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UNICEF: 46 Countries Fall Short on Getting More Girls in School


A new report from UNICEF says 46 countries have fallen short in getting as many girls into school as boys by 2005. The report, “Gender Achievements and Prospects in education,” says poverty, gender discrimination, poor governance and disease are some of the reasons children are denied an education. Others include conflict and natural disasters. Cream Wright is a top UNICEF official on education. From Beijing, China, where the report was released, he spoke to English to Africa reporter Joe De Capua about education in sub-Saharan Africa.

Cream Wright describes sub-Saharan Africa as a “mixed bag,” adding, “It is the worst affected region in the world in terms of getting children into school overall. But South Asia fares slightly worse in terms of percentage of girls gotten into school. However, the story for Africa is one that suggests there has been progress because Africa started from such a very low base…So, some progress has been made from that very, very low base. Unfortunately, there have also been major obstacles along the way so that problems like HIV/AIDS, and war and various other civil conflicts have disrupted that kind of steady progress that was made in the early years. And so Africa still has a long way to go, sub-Saharan Africa, in getting as many girls into school as boys.”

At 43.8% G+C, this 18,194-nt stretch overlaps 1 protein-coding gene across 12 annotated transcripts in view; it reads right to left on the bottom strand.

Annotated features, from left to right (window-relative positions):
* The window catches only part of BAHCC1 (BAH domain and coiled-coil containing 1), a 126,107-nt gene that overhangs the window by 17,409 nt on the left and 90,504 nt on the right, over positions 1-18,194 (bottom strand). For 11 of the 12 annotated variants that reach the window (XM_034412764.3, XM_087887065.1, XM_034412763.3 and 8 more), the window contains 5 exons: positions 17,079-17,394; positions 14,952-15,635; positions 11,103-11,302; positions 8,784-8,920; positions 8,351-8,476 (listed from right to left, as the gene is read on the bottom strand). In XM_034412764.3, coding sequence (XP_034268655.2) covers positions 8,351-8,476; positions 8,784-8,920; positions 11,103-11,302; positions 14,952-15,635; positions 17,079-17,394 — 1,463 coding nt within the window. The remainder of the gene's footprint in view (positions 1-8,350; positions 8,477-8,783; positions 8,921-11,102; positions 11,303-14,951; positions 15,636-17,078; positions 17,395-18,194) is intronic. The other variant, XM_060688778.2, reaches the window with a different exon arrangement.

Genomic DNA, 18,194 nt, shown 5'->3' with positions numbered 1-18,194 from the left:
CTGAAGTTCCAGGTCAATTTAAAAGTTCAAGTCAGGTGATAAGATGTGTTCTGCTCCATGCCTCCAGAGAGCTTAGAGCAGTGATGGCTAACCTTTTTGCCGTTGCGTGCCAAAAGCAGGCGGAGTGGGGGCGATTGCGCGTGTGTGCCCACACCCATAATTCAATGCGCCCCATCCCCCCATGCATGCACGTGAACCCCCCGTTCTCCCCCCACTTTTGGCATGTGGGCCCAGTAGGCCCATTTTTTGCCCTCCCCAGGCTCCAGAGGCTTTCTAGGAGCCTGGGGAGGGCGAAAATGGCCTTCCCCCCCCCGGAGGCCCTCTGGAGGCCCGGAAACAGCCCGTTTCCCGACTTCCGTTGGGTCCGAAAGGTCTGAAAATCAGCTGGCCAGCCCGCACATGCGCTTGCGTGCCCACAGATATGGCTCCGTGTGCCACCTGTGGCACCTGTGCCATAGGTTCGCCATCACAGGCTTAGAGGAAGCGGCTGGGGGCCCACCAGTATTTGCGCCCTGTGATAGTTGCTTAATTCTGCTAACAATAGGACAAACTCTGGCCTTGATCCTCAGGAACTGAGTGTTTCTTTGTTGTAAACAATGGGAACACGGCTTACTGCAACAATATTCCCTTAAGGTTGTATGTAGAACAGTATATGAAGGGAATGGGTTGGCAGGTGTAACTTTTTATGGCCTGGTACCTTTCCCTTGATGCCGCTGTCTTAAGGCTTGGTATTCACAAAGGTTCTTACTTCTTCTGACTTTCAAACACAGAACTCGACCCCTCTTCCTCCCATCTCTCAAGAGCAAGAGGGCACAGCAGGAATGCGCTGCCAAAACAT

Mr. Wright says, however, it’s not just about numbers. “It’s getting girls to experience education in as positive a way as boys so that they go on to help build societies that are just and equitable,” he says.

The UNICEF report recommends abolishing school fees and other charges as national policy; providing scholarships and other financial incentives for disadvantaged children; placing a cap on school charges for uniforms and other fees; treating countries with low enrollment as “emergency” countries and offer immediate funding and technical support; and finally using the school system to deliver other essential services such as good nutrition, immunization and hygiene education.”

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